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too much emphesis on measurement

August 6, 2013

One aspect of my job involves finding ways to quantify or measure quality.  This is often rather challenging.  For example how do you quantify if someone is involved in their community, measure if a person has friends, or determine that someone does the right number of chores around their house.  Over and over, I’m being asked to create metrics on something.

While I fully support the idea that the things you decide to measure or count, are more likely to happen than the things you don’t; turning everything into a number isn’t all it is cracked up to be.  Seth Godin, a blogger I have shared about in the past, wrote the other day about the difference between numbers and colours (click here for his blog post: http://sethgodin.typepad.com/seths_blog/2013/08/colors-or-numbers.html ).  He says the alternate to measuring things and looking at numbers, is to think about the impact you want to have.  What changes to do want to see in people, what emotional response, what difference?

We live in a culture that is focuses on numbers, on turning everything into a statistic, on creating a measurable change; but knowing that someone is active in 3 community activities, doesn’t tell us if they enjoy any of them or if engaging in one activity they love is better than 5 they just like.  Numbers don’t describe the impact or personal value.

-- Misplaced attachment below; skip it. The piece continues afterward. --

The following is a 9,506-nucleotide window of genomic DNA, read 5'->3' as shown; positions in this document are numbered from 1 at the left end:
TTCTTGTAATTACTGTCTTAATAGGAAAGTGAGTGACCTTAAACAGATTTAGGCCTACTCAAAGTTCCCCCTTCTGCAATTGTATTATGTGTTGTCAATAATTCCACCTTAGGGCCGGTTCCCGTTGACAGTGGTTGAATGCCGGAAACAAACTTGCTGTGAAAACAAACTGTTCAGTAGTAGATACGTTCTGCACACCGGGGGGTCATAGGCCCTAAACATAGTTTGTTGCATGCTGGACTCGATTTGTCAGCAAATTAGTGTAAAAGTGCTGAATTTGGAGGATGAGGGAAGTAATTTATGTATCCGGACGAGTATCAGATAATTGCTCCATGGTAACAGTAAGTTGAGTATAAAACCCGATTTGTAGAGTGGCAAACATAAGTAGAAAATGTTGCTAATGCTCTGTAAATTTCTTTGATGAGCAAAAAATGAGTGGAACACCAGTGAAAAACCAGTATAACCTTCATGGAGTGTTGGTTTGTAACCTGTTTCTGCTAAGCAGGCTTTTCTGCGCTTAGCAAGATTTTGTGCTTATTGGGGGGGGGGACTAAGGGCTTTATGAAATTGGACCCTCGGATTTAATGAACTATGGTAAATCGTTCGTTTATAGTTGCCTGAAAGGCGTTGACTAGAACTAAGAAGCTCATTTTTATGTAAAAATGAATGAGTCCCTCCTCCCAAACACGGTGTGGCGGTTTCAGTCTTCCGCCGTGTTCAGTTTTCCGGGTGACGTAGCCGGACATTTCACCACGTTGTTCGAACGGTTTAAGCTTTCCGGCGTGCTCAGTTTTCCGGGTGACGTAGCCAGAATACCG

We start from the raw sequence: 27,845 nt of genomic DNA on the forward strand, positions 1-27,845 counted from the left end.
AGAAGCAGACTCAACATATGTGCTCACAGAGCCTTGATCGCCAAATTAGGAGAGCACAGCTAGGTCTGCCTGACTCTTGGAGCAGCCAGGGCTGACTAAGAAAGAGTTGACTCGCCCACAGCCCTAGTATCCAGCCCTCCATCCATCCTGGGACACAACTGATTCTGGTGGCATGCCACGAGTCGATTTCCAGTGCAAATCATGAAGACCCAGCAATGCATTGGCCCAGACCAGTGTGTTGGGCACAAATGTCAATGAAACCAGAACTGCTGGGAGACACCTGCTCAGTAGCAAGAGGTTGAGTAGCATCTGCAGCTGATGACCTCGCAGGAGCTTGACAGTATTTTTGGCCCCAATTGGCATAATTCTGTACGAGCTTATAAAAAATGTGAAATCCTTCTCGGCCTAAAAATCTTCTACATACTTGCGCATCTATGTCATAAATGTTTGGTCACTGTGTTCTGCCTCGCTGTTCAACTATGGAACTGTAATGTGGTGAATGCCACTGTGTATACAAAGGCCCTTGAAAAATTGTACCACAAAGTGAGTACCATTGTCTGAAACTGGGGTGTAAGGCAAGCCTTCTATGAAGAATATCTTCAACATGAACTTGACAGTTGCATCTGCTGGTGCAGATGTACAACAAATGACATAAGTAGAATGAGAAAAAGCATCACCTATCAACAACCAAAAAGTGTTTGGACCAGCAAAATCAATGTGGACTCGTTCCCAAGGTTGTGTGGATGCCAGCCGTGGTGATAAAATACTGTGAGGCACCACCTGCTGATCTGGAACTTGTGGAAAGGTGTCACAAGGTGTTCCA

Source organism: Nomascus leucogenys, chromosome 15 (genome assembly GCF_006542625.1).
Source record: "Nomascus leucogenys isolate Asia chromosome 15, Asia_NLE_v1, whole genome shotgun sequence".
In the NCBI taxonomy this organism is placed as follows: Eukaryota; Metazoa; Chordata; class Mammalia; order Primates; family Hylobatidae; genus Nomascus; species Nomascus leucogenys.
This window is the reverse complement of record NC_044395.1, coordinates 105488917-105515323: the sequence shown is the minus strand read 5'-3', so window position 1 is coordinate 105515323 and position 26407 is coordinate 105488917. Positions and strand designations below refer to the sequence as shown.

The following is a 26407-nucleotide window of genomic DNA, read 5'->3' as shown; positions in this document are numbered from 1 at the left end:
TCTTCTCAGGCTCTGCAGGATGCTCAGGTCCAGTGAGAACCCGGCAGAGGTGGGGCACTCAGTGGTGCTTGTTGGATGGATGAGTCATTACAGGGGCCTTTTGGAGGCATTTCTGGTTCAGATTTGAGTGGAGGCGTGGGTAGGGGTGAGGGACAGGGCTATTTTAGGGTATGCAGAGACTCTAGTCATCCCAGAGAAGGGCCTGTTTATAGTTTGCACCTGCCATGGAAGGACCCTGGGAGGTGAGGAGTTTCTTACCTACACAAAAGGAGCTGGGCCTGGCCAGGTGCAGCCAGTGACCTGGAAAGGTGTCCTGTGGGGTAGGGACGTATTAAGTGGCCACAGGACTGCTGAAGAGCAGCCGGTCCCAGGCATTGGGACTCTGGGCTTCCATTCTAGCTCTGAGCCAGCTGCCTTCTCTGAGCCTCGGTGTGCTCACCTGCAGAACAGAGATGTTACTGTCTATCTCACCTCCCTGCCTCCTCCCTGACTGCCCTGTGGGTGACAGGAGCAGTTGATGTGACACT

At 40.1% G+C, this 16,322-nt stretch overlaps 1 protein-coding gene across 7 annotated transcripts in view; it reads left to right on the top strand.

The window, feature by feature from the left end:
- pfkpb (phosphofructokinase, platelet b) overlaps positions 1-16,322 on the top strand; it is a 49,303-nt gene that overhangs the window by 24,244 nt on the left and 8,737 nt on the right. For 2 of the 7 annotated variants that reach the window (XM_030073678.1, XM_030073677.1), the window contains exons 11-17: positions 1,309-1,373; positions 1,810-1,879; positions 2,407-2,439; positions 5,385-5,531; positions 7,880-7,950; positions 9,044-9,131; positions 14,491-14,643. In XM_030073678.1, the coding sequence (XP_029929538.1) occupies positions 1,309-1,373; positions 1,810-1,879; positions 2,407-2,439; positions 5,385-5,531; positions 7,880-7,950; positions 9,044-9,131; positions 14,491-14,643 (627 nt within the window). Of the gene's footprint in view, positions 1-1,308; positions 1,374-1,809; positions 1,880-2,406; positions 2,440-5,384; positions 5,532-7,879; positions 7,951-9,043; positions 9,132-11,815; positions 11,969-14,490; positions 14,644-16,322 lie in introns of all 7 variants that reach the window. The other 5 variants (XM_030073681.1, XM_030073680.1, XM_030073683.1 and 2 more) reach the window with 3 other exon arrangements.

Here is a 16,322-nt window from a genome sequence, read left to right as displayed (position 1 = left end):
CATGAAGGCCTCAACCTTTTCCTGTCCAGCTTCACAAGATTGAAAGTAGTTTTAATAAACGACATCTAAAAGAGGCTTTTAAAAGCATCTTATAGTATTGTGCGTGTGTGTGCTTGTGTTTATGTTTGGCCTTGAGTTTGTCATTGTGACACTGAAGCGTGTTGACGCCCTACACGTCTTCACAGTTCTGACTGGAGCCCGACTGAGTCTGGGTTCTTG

I used to have sign by my desk that said “you don’t make sheep fatter by weighing them”.  While measuring or counting something might increase the odds of a behaviour happening, without some targeted inputs and efforts, you won’t see the outcome you desire.  Don’t get lost in the numbers when what you want to have is an immeasurable impact.

Sky Report in morning: consensus here is pretty overcast

Yarn Strands: light blue and grey

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